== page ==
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It’s that time of year again…
A balmy summer is coming to an end, the party conference season is just beginning, and the New Statesman is teaming up with dozens of partners and sponsors to deliver a huge range of fringe events attracting some of the biggest names in parliament, politics and business. Last year we hosted over 35 events across three conferences, bringing together policymakers and thought leaders for hours of enlightening and intelligent discussion and debate. Hosting MPs and peers from all sides of the House, we've organised panels of experts, Q&As and drinks receptions that are at the cutting edge of the conference calendar.
After yet another year of upsets and volatility in the UK political scene, this year's conferences are set to be as exciting and unpredictable as any, and the New Statesman will be at the forefront, bringing together politicians and high-profile figures in local government, charities, NGOs and industry, to discuss the most pressing policy issues and political controversies of the day.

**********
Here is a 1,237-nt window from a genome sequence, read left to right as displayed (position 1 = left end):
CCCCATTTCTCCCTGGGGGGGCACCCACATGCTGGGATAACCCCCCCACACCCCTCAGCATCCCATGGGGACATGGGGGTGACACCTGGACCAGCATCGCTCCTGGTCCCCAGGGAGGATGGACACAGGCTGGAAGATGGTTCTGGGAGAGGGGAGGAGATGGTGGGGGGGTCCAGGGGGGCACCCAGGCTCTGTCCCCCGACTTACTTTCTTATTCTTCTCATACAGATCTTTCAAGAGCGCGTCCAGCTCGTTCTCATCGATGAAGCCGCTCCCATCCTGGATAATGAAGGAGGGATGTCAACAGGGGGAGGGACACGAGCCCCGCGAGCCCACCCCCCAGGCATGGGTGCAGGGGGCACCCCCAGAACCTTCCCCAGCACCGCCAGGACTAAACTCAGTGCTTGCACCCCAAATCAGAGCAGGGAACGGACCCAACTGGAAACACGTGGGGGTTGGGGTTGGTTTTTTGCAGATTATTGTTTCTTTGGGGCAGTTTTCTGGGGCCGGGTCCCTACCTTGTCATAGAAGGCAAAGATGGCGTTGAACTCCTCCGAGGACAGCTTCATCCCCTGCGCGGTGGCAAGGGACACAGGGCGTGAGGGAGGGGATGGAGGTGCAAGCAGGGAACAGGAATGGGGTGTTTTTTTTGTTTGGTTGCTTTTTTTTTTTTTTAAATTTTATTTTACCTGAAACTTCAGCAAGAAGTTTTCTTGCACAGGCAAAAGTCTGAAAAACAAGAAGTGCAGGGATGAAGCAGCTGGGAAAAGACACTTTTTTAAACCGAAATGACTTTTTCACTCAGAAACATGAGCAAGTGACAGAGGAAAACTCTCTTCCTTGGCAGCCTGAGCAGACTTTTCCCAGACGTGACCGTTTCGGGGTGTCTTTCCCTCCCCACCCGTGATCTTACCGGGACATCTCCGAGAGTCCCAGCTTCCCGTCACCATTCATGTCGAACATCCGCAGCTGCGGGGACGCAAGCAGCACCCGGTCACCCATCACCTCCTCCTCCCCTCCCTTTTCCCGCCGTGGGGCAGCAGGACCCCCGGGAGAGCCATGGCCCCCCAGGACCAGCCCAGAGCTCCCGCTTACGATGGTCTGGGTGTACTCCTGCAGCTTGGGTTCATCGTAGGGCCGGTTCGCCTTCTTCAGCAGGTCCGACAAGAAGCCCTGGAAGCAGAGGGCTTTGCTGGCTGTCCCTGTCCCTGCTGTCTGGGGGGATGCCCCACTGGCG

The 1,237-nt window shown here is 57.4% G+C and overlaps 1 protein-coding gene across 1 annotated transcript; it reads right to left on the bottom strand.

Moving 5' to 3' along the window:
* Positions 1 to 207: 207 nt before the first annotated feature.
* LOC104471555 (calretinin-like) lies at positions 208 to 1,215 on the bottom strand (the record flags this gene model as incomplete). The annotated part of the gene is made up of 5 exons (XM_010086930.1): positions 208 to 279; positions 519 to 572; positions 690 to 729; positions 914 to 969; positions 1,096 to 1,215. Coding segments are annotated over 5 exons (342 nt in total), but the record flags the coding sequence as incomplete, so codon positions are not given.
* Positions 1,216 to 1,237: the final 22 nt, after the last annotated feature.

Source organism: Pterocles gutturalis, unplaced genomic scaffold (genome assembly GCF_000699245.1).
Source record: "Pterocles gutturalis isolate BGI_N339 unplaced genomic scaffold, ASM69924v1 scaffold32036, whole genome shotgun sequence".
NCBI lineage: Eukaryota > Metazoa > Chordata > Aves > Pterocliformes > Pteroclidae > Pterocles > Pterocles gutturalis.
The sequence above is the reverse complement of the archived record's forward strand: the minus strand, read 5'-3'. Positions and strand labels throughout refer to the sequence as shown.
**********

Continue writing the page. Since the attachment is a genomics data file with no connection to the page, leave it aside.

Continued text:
So far, the leadership is succeeding in selling Brand Starmer. The problem is it is having less success in selling Brand Labour.
The problem for ministers is that the sensible precautionary measures they take highlight the risks that people are being asked to bear.
A sincere commitment by all parties has enabled parliament to pass a landmark piece of legislation.
The Prime Minister claims “too many care homes didn’t follow procedures” – but his government made the rules.
Wera Hobhouse: If you served in the coalition and describe yourself as centre-left, you must repudiate your involvement with that government.
Keir Starmer’s best hope of becoming prime minister is for the Lib Dems to deny the Conservatives an outright majority.
An organic food grower based in East Sussex writes of the racism she has experienced in her seven years working with nature.
The rise of outdoor socialising has exposed a previously hidden problem: the UK has privatised its toilets.
The rising star's endorsement is a coup for Ed Davey. But it's also a blow to Layla Moran.
The Prime Minister and his advisers seem to be preparing to use their own bungled response to the pandemic as the rationale for reforming the state.